The Lapel Flower: My Honest Opinion

A flower should mean more

As the story goes, when Prince Albert and Queen Victoria first married, she presented him with flowers as a token of her love. Prince Albert, reciprocating his love back, cut a hole in the lapel of his coat and inserted a single flower. The boutonnière was born. Today’s adaption of the original boutonnière manifests itself as what we know as a lapel flower. Typically made from a twill or wool fabric, this modern accessory mimics the visual aesthetic of the boutonnière, similarly being placed in the lapel’s button hole.

The resurgence of men dressing their best has allowed the lapel flower to occupy a space as a more acceptable everyday accessory. Therein lies the problem. The once seldom worn adornment is today presumed as a badge of dressing well. What was once worn for special or formal occasions to signify love or to celebrate a momentous occasion, now has become just another proverbial cherry on-top of an often poorly put together ensemble.

Don’t get me wrong, just because I’m not a proponent of wearing a lapel flower doesn’t mean it can’t be worn gracefully. Personally, I find lapel flowers are a distraction, similar to the way hot-dog pattern socks or wood beaded bracelets have invaded the landscape of men’s clothing. When a lapel flower is worn on a regularly basis it in fact loses its true elegance and meaning.

It’s not just about what it symbolizes. Unfortunately, I see that most men start off their sartorial journey too often becoming enamored with putting the cart before the horse. I was certainly one of those people early on. Not yet at a level where you’re willing to spend on foundational necessities, wearing a lapel flower becomes a de facto way of easily flaunting their style without having to invest the time or money.

If you’re insistent on wearing a lapel flower, may I suggest looking to icons like singers, Dean Martin or Frank Sinatra? These men were always impeccably dressed and always had the correct occasion to fashion a boutonnière or in this case, a lapel flower. Another icon of the times, who knew how to wear one correctly was Jackie Gleason. A lauded comedian who famously wore a red carnation with his sharply tailored suit, Gleason optimized what it meant to demand the attention of the room even without the aid of something like a lapel flower.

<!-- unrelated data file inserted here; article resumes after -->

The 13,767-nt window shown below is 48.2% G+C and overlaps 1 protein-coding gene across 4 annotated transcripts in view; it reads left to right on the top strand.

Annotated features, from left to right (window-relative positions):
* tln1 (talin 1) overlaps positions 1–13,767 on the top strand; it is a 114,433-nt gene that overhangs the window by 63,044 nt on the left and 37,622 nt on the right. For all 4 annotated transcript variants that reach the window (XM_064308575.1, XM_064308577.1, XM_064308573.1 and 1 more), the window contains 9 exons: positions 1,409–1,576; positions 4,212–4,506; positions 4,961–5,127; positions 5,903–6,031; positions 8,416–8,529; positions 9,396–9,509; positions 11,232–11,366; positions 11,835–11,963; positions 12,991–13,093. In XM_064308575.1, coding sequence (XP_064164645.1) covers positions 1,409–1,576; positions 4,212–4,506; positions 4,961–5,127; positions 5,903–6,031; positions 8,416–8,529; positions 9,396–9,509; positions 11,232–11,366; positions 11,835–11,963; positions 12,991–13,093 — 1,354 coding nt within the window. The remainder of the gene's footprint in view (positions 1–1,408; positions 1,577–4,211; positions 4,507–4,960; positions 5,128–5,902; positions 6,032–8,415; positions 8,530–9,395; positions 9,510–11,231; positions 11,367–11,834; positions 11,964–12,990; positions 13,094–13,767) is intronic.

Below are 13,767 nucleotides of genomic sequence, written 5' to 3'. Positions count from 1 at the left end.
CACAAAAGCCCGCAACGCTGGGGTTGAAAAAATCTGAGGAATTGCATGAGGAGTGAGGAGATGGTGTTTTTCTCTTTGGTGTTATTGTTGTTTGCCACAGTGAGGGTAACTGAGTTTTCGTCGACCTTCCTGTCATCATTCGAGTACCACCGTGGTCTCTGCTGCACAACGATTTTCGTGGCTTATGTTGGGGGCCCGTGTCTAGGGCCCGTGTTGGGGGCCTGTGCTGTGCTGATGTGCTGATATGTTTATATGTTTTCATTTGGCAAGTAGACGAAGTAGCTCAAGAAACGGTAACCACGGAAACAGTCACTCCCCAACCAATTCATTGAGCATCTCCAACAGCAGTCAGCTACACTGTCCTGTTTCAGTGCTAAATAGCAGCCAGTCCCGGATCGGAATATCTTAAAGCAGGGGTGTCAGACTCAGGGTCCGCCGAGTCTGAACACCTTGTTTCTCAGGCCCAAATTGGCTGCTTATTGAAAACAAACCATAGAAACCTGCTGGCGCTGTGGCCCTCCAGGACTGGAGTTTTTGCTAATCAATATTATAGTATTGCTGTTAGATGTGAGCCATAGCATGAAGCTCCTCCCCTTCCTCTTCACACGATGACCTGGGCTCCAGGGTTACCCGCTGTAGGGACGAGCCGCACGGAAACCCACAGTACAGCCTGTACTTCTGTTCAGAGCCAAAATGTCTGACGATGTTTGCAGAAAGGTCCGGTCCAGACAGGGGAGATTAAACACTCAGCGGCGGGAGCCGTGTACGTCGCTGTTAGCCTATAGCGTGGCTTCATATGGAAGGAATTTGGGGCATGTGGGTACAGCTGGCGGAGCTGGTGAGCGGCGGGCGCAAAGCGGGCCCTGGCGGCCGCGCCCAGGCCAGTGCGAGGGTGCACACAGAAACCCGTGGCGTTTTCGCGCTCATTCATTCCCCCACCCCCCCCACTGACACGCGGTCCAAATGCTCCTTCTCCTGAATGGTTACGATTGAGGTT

Now don’t misconstrue my opinion; I believe the lapel flower does have a place in a man’s wardrobe, just not as an everyday accessory. I recently read a very interesting quote, it stated “Accessories can be an unnecessary complication or something that ties everything else together”. Simply said, lapel flowers are meant to enhance your look, not overpower it.

What are your thoughts about lapel flowers?

Stylishly Yours,

Steven D. Elliott
He Spoke Style


Chime In

  • jeannine520

    I love them worn on festive occasions. It’s always looked like a sign that someone has shown up ready to celebrate and have fun. Worn as a daily accessory, I think it looks kitschy, costume-like. I don’t know why but it never comes off as part of personal style when it’s worn at work. It looks like a trendy adoption of an accessory and attention seeking. I feel the same way about men’s scarves all wrapped around their necks without a coat. I live in Ca and I see guys wearing a 3 season suit jacket with a pair of super tight jeans, no overcoat yet wearing a mass of scarf like a goodyear tire around the neck. Really that cold, eh? The flower is in the same category for me.

  • Forrest Howe

    One misses many compliments by not wearing a delicate boutonnière. The ones I see in this article are way too large. Bordering on clown squirting flowers. Mr Gleason’s carnation works for him as he is a large man. One does not want the boutonnière to be the center of attention. Might I suggest reading the “Gentleman’s Gazette” articles and videos as to how to wear one properly.

  • RJ Giddings

    Typically yes- it’s just about 10% too much. Distracting. I did wear one at a few weddings…once as the groom, and a few times as a groomsman. Thats it.

  • TJ

    Agreed. I think it’s something to be used sparingly.

  • Eric White

    yeah… its indeed the best part of wearing the suite… something we are missing today… I do wear couple of times… ;)

  • hitesh rai

    Hi your bolg is really good and its very helpful to be in fashion

  • Anthony Thomas

    Amazing post


  • Sven Raphael Schneider

    I think it is a matter of personal style. I like to wear boutonnieres regularly, not all the time though. It is a mood thing. When I wear one, I get compliments the minute I walk out the door…